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Thai Military Rulers Look to Past For Answers on Economy

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  • Thai Military Rulers Look to Past For Answers on Economy

    Thai Military Rulers Look to Past For Answers on Economy
    Tom Wright And Warangkana Chomchuen
    Aug. 12, 2014

    Government-Led 1980s Boom Seen as a Model

    An assembly line at a Ford and Mazda joint-venture plant in Rayong province, east of Bangkok. Foreign auto makers began setting up in Thailand in the 1980s, turning the country into the 'Detroit of the East.'

    BANGKOKDemonstrators protest against military rule in Bangkok in May. Political turmoil has been a drag on growth.

    The junta's supporters criticize former Prime Minister Thaksin Shinawatra, a telecommunications billionaire who ran Thailand for five years before the military deposed him in a 2006 coup, for wasting money on populist policies rather than infrastructure. His sister, Yingluck Shinawatra, served as premier until a court removed her from office in May for abuse of power, two weeks before the military coup.

    Piyasvasti Amranand, who the army picked in June as chairman of state-owned oil-and-gas giant PTT PTT.TH +0.90% PLC, is urging the junta to cut back on energy subsidies that he says have cost $15 billion over the past three years, and to use the savings to fund its spending plans. "Right now we have higher need for rail systems and better transport links," Mr. Piyasvasti said in an interview.

    Others doubt whether the junta can make progress within a year, after which the generals have intimated they will hold elections. Some parts of their plan have been on the drawing board for decades, including under Ms. Yingluck's government, but got held up by Thailand's frequent changes of administration.

    "Until you see contracts awarded and projects break ground, I'm not banking on any of them," said Marc Spiegel, a Bangkok-based executive with Vinarco International, a technical consultancy.

    Thailand's economy, meanwhile, contracted 0.6% on year in the first quarter and is forecast to have slowed further between April and June, which would mark a technical recession. (Official data is due Monday.) Foreign investment applications, by number of projects, slumped by around a third on year during the first five months, and 10% by value. Applications by Japanese companies, the largest investors in Thailand, fell the most.

    A credit binge in the past several years has left Thai households with one of the largest debt burdens in the region, which is likely to constrain private spending. Amid weak demand, factories are running at only two-thirds of capacity, limiting fresh investment.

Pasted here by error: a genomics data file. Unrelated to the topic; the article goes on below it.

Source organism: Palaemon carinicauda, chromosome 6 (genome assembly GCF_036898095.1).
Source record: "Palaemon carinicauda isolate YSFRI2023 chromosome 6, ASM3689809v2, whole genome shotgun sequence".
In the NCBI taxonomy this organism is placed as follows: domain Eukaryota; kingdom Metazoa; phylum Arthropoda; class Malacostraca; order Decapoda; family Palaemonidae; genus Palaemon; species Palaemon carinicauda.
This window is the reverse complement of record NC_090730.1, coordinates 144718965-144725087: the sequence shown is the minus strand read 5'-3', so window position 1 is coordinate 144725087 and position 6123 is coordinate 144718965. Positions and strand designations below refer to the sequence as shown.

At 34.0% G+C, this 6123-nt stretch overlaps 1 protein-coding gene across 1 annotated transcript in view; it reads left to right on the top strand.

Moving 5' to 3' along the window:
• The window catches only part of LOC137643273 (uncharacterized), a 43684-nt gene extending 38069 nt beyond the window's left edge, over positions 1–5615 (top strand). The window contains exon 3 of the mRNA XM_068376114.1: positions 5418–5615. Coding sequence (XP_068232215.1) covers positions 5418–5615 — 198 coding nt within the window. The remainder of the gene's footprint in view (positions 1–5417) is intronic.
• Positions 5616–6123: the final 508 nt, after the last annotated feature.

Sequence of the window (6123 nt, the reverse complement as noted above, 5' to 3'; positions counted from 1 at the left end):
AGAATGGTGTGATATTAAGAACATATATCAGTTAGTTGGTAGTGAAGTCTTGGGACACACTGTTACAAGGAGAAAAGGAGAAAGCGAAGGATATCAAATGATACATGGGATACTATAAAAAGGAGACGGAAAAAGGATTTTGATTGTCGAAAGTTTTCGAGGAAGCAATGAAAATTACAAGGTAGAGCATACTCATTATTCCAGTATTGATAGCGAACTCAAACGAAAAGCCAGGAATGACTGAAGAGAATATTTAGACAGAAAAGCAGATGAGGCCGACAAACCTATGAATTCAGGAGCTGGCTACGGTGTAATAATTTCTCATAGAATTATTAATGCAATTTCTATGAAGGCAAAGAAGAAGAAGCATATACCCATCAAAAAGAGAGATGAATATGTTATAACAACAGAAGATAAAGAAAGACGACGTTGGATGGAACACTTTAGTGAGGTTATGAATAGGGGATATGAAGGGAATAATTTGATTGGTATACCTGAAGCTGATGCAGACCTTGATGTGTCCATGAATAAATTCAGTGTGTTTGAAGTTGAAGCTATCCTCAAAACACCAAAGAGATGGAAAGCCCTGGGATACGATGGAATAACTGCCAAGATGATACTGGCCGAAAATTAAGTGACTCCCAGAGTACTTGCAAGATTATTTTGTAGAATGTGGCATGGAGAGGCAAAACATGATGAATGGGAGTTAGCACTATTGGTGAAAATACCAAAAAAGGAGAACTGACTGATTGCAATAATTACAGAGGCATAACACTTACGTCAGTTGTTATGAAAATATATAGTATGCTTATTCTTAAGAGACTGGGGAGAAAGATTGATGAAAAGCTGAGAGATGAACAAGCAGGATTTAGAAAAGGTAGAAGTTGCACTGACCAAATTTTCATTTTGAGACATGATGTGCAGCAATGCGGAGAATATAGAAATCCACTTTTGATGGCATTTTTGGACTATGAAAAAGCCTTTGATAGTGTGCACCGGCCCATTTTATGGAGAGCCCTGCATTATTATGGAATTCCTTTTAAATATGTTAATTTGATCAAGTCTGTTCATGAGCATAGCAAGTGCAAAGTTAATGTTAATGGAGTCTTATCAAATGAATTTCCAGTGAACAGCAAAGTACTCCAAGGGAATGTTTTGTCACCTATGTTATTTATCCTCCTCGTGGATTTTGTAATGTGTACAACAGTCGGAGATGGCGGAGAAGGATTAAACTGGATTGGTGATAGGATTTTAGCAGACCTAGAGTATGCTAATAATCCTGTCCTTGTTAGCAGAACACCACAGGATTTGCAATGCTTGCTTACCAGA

Optimists contend the second half of the year will be brighter. The coup has restored calm to the streets of Bangkok, the capital, after months of destabilizing political protests. An index of consumer confidence rose for a third straight month in July. Thailand's main stock index is 8% higher since the coup.

    "We certainly see growth potential coming back," said Matt Bradley, president of Ford Motor Co.'s Southeast Asian operations.

  • #2
    Thailand's stock market

    Tailwind from end of martial law already dying
    April 25, 2015

    BANGKOK -- A run-up in Thai shares that began after martial law was lifted April 1 flagged this week, with investors apparently doubting junta leader Gen. Prayuth Chan-ocha's assurances that the economy is recovering.

    The benchmark SET index lost 0.7% from Monday to Friday. Shares in Krung Thai Bank and other major lenders fared particularly badly as investors seem worried about their weak January-March quarter earnings growth and rising piles of nonperforming loans.

    The Thai economy expanded at an inflation-adjusted pace of about 3% in the first quarter compared with a year earlier, according to the junta. That would mark an uptick from 2.3% in the preceding three months. But the closely watched quarter-on-quarter comparison of seasonally adjusted figures is likely to show a contraction. Consumption and exports are recovering at a sluggish pace. The junta expects exports to improve in the current quarter.

    The military government still wields largely unchecked power even with martial law lifted, so at least the political situation remains stable. A draft constitution that would, among other changes, weaken party politics has not sparked widespread protests or other unrest. For their part, investors are likely to bide their time until the economy shows clear signs of a rebound.


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